Why It Actually Makes Sense To Eat Spicy Food When It's Hot Outside

You wouldn't think that eating a meal of fiery Sichuan Dan Dan noodles with numbing oil or warming tom yum soup would cool you down when it's hellishly hot outside, but it's true. Take a look at where some of the spiciest foods come from to see that they're usually the warmest places on the planet. Curries, salsas, and jerks are all enjoyed in places like Thailand, Mexico, and Jamaica, where residents are seemingly unfazed by both the spicy food and the high temperatures. The answer lies not in a tolerance for either spice or heat, but rather a physiological quirk of the human body — sweating. 

Spicy food triggers reactions in the human body, from an increased heart rate to a feeling that your tongue is burning. It also triggers sweating, which is your body's way of cooling off. The sweat on our skin evaporates, leaving us cooler — we humans don't have any other way of lowering our internal temperature. Spicy foods make you sweat from your face, neck, and scalp which all act to make you feel cooler in hot temperatures. For the few minutes you feel like your mouth is on fire, your body starts the process of cooling — it's the same reason your nose runs when you eat spicy food. While it may seem counterintuitive to eat a spicy curry when it's a scorcher outside, it's something cultures in hot locations figured out long ago in order to adapt to the higher temperatures.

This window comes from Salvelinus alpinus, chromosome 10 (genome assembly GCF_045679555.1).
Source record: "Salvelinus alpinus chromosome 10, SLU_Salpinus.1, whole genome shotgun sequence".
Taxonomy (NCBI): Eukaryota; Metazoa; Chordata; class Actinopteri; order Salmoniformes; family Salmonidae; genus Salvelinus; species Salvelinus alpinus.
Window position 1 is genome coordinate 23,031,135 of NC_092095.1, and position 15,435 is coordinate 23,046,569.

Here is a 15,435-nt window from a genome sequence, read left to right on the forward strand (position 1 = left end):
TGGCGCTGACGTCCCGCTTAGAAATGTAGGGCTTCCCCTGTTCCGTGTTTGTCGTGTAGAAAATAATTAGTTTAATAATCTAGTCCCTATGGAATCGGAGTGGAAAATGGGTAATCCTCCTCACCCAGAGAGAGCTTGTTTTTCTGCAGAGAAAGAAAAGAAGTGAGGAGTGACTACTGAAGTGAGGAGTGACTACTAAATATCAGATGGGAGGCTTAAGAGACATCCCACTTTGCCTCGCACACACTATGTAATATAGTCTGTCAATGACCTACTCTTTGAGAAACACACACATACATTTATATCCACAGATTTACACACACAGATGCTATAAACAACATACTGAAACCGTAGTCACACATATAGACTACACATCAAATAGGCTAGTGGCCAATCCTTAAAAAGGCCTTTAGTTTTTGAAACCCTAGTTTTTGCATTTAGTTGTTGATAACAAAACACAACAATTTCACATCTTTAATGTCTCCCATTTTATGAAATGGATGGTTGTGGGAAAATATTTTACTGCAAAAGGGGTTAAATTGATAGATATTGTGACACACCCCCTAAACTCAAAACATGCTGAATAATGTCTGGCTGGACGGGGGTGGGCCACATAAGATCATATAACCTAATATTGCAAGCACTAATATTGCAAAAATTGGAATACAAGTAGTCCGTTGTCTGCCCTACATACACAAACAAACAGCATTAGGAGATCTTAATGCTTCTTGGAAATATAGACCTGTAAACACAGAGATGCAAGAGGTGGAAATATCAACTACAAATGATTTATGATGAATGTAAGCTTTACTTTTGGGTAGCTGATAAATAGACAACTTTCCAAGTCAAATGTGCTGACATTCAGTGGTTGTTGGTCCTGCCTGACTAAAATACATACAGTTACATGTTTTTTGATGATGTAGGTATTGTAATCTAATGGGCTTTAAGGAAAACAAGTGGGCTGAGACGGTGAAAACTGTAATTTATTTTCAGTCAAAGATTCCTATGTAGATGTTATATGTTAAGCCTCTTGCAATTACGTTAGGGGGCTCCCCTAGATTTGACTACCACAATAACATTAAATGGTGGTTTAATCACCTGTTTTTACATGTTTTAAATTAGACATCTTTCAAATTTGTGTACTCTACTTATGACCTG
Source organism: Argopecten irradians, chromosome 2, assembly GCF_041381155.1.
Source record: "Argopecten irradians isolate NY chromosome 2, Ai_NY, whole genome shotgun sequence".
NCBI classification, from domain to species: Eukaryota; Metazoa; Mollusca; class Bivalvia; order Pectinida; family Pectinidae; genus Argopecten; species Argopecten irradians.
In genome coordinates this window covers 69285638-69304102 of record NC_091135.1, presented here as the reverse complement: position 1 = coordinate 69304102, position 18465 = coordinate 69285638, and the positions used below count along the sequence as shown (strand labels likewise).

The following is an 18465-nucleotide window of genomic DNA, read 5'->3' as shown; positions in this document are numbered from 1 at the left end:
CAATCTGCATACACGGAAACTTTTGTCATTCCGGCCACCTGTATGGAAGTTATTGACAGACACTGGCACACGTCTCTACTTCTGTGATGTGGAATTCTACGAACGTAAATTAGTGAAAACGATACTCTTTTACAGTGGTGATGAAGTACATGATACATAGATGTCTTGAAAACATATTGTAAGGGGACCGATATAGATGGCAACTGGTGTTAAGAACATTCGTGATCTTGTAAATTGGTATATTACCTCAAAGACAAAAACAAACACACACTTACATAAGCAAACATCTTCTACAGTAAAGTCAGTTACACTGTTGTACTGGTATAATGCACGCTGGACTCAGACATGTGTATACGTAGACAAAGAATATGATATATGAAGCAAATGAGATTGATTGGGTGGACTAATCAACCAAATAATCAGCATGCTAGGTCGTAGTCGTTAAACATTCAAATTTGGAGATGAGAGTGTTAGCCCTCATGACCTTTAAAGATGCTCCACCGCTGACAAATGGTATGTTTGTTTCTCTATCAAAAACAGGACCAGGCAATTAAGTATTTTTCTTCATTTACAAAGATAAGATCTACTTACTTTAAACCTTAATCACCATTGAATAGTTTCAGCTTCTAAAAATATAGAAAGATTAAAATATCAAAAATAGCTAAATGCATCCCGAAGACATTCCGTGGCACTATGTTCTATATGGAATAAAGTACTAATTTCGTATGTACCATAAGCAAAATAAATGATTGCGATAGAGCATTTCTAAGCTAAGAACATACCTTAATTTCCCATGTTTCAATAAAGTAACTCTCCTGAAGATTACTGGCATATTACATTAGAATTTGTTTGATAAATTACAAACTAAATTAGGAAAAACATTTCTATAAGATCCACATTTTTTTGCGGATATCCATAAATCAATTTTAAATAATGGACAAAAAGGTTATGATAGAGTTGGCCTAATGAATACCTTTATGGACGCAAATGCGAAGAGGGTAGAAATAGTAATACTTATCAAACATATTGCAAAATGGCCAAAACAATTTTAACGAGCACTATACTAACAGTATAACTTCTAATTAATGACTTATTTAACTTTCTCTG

Spicy foods trick your brain into activating your body's temperature regulation

Most of the spicy food we enjoy is pepper- and chile-based. The heat we feel when we eat habanero or poblano comes from capsaicin, a compound found in foods from the Capsicum family – which includes bell peppers, jalapeños, and cayenne peppers to name a few. When we eat something containing capsaicin it causes a chain reaction by binding to receptors on our tongues and in our mouths, which triggers the fight-or-flight stress response in our brains, which opens the floodgates of sweat to release the built-up heat. 

It's not just the Capsicum family that triggers this response in the brain. Foods like peppercorns, mustard seed, horseradish, garlic, and ginger can make you sweat, even though they don't contain capsaicin. Some consider garlic "spicy" because it triggers the same receptors in your mouth that a pepper does, but the active chemical is different. The effect is still the same though, and triggers the sweat response. 

If you're looking to cool down but not suffer the consequences of eating a fiery curry or salsa, you can also look into adding some pineapple, cucumber, or watermelon to your next heatwave menu options. Just make sure you avoid eating certain foods during a heatwave, like alcohol and red meat, as they raise your internal temperature and can cause dehydration.